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Posted By Danno77,
Sep 28, 2009 at 3:26 PM
Why would you send your wife and kids to get firewood?
Just sayin that some families need to have a vehicle that everyone that can drive can use. Not sending my wife and kids to get firewood....but we interchange vehicles regularly with the car seat shuttle, and I was just stating that my wife would not be too pleased to try to park a truck at school/preschool/groceries with a crew cab and an 8 foot bed.
Sorry to the OP for bringing this up...I'm done on this thread.
Why WOULDN'T you? lol.
Well whadja get Danno?
Nothin', YET. Still looking.
I'm hoping to stumble across a newer diesel, crew-cab, long-bed, 4x4, fully loaded with leather for around 10,000 dollars and fewer than 100,000 miles . LOL.
Chances are that i won't act (unless I find a real steal that I don't want to miss out on) until I buy the CRV from my parents (after harvest) At that point I need to figure out how soon I'm going to be able to get the truck that I want. If I think I can get it soon then I'll work hard to sell both of my current vehicles outright. If I think it'll need to be a while longer then I'll sell the Aerio first and hold onto the jeep (at least it can tow).
Like i said before. Best case scenario is the one where I end up with the CRV and a truck that can be a good daily driver and family hauler as well as meet my work-truck needs. If I can make all of that happen and have small monthly payments, then I'll be a happy guy.
I've been thinking hard about what I want and need in a truck for a long time, but am just starting to actually look at specific trucks that I see on lots and in the paper.
I was hoping for the same thing 2 years ago when I was shopping. I ended up buy a 1999 -Dodge-diesel-3500-4x4-ext cab-long bed-dually. It was loaded and it had 105,000 miles on it and I paid $15,000. The 3/4 ton SRW version of the same truck were going for $2000-$4000 more than the dually.
If you don't have to have the diesel, you can do it easily; our last truck was an 02 Silverado 2500 with 8.1L gas motor, leather, loaded, 4WD extended cab long bed and 72K miles. Traded it in but could have sold for $8-9K just last fall. Keep checking CL and the local traders paper, they're out there.
you may save on MPG with the diesel but don't forget the 75-100 dollar oil changes and plugging it in during sub zero weather. You really have to put some miles on to make that engine pay for its self.
This used to be a lot truer. Newish gas engines often require expensive synthetic oils which drives up the cost of oil changes.
And the power used on the block heater is negligible.
Good point. I do mine myself for about $60 on the 7.3L powerstroke and the issues with depleting the anti-foam additives and the effect that has on the high pressure oil driven fuel pump are keeping me from attempting any kind of extended drain interval.
If you haven't already found it, http://www.truckpaper.com is a good resource for shopping around on the heavier light duty trucks.
I would find the "ugly best friend" and buy that one. Cheaper, already dented up, maybe not the best looking and only used 1-2 times a month. Why spent a fortune on a truck to try and save you money on burning wood (if that is your motivation)? You will never get an ROI on a 15k truck. Especially when it is sitting in the driveway 95% of the time.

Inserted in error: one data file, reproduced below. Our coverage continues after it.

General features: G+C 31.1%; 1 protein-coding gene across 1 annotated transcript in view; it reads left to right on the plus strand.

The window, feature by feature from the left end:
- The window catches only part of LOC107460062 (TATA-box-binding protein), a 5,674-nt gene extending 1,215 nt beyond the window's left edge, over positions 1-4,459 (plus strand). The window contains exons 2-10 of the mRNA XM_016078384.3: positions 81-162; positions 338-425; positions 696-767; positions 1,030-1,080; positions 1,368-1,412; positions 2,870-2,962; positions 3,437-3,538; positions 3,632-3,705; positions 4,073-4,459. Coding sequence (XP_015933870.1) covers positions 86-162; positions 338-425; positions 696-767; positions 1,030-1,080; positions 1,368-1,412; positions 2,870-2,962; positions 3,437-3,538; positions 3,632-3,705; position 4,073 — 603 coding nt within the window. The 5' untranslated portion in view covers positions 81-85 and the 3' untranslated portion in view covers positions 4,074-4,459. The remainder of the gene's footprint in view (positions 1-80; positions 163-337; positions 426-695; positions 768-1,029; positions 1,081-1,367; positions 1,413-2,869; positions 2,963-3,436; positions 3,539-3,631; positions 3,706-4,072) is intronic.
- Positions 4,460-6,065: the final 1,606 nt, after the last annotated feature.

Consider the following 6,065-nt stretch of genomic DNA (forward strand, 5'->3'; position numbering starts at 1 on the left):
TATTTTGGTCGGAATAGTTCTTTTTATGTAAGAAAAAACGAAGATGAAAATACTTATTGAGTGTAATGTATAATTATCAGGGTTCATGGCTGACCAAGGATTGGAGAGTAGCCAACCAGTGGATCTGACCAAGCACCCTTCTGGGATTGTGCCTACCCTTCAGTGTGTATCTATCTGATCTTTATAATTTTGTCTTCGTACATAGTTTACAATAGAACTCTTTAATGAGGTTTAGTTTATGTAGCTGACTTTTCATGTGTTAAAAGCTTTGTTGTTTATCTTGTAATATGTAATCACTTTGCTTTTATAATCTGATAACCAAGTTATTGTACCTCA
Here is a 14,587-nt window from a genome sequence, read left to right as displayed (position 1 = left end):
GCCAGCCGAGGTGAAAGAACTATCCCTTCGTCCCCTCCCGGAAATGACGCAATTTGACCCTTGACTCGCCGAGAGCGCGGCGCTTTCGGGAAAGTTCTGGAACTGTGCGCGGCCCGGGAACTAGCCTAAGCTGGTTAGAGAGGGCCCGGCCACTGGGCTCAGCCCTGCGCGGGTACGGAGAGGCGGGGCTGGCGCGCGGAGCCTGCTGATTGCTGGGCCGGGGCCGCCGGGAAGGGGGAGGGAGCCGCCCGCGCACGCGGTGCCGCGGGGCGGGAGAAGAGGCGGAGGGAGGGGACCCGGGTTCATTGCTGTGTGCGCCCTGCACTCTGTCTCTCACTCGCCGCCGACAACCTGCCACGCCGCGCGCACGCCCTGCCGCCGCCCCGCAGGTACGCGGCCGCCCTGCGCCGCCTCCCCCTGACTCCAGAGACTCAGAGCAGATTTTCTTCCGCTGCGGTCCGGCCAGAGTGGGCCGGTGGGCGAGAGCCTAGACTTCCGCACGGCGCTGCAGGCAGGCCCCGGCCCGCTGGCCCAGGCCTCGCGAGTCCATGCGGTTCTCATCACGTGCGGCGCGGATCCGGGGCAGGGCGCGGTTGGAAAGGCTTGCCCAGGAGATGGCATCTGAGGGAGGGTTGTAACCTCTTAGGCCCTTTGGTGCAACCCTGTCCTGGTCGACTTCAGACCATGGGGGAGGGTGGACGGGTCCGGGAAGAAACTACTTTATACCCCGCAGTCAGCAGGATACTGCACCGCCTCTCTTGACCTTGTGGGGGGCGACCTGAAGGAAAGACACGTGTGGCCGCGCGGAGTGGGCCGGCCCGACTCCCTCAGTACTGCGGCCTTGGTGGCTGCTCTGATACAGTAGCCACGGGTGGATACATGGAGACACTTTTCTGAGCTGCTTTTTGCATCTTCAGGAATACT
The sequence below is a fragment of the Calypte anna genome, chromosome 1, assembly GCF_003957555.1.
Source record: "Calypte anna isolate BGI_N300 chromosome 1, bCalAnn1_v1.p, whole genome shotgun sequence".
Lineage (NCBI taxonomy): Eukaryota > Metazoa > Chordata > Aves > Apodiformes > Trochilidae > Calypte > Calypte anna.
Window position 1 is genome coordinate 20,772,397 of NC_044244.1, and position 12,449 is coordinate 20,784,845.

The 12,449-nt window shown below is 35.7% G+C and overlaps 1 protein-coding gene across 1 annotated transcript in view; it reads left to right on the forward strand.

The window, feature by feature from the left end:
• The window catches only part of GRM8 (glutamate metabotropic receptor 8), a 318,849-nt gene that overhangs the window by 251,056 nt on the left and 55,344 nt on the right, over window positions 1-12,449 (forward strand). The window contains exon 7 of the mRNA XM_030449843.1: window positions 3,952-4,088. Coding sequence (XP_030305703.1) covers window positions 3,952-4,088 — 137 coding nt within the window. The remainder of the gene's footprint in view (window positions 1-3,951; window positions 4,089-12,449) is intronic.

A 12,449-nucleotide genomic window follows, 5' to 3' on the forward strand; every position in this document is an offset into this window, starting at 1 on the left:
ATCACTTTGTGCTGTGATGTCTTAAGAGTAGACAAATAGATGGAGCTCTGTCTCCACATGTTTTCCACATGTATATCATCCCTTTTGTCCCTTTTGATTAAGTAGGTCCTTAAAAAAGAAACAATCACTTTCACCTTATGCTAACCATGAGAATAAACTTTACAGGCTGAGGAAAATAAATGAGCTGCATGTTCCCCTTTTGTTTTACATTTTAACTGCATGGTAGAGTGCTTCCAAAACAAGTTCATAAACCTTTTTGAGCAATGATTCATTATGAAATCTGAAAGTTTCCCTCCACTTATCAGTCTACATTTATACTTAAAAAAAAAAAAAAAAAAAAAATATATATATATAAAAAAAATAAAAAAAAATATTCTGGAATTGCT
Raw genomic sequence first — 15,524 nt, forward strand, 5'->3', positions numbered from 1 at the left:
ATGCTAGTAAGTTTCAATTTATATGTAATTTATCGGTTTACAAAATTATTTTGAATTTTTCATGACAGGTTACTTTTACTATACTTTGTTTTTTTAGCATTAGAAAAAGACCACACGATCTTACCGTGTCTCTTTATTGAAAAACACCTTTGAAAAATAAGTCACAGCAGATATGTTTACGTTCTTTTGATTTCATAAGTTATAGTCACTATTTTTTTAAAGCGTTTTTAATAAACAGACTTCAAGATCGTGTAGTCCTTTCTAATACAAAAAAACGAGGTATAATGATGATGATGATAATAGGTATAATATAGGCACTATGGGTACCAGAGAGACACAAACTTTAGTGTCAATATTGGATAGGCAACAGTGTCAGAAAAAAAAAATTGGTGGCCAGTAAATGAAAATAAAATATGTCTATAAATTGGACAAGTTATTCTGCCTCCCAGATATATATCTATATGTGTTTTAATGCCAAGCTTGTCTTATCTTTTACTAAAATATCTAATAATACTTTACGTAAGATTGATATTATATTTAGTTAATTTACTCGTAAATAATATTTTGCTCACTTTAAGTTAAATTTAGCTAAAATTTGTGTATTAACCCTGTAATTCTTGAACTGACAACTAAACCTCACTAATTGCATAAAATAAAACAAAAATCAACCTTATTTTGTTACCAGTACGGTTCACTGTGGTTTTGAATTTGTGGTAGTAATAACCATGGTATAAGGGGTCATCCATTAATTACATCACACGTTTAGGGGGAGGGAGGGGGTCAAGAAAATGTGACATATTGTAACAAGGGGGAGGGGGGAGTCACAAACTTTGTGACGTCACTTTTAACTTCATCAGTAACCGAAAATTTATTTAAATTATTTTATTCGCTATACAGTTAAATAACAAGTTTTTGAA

Just my 2.
I bought my 01 Chevy 3/4 ton 6.0 gas three years ago when gas was under $2/gal and diesel was pushing 3. I thought it was silly to pay the $5-6K premium for the diesel in a 5 year old truck. In retrospect, the 6.0 gets 12-13 mpg and the diesel would have already paid for itself especially with gas and diesel prices tracking so closely today.
The price of diesel always fluctuates in relation to gasoline, but, on average diesel powered vehicles get 30%-50% better MPGs and the bigger/heavier the vehicle is, the bigger the diesel advantage becomes. For example, I get just over 20 MPG in my Dodge 3500. The same truck with a gas engine might get 12 MPG so diesel would have to cost nearly double what gas costs before the dollars per mile (DPM) are equal between the two. So even when I'm paying $.30=$.40 more per gallon for diesel I'm still getting better mileage per dollar.
I know that this is an eternal debate - as long as men are men and we have some slight reason to have to haul/tow/plow something; but the diesel vs gas arguement really boils down to personal preference and use. As mentioned, our last truck was a big block chevy with a huge gas motor. Was great for 10K miles per year, but moving to WY where it's more like 25K per year, the diesel makes more sense. Based on the OP's situation, I doubt he would ever recoup the extra cost of the diesel; they hold that $3-5K additional cost through the life of the truck, even 10 year old diesels sell for $3-5K more than the equivalent gas model. For the difference in price, you can buy a LOT of gas for $3-5K, plus usually find a lower mileage truck in better shape. Don't get me wrong, there's nothing quite like the feeling and sound of that turbo singing and the black smoke blowing as you haul 26K lbs up a mountain pass... But as the OP mentioned, only a few miles a year and a couple trips here and there? Not worth the extra cost. And that extra comes at the expense of weight - the diesel will weigh a LOT more which eats in to cargo weight capacity (GVWR minus weight of truck and equipment and passengers). Based on the desire to be able to load a lot in the bed, and haul it around easilt, the 3/4 ton makes sense; as does the gas engine. MPG vs MPG the diesel wins, but it's only worth it for those that A) need the extra pulling capacity or B) drive enough miles to make the difference worth it. More info is available at rv.net - check out the forums for some great info.
I have looked at the same idea and decided 3/4 ton and 4wd are a must crew cab would be nice but xtra cab with the 8' bed would be easier for handling . its way too easy to overload a 1/2 ton.
I have a van 1/2 ton and trailer right now and since we use the van for trips I might end up with a 3/4 ton van instead .
The V10 is Ford's best kept secret. Over 300 hp and 400 ft/lb torque is pretty impressive. My '00 V10 4x4 F250 longbed supercab has room for the family and or dog, rides nice (for a 3/4 ton truck) and has more than enough power. I gets about 11 MPG whether its empty or loaded, highway or local. Almost as much power as the diesel and a super cheap 6 qt + filter oil change. Another plus is that it nice and quiet.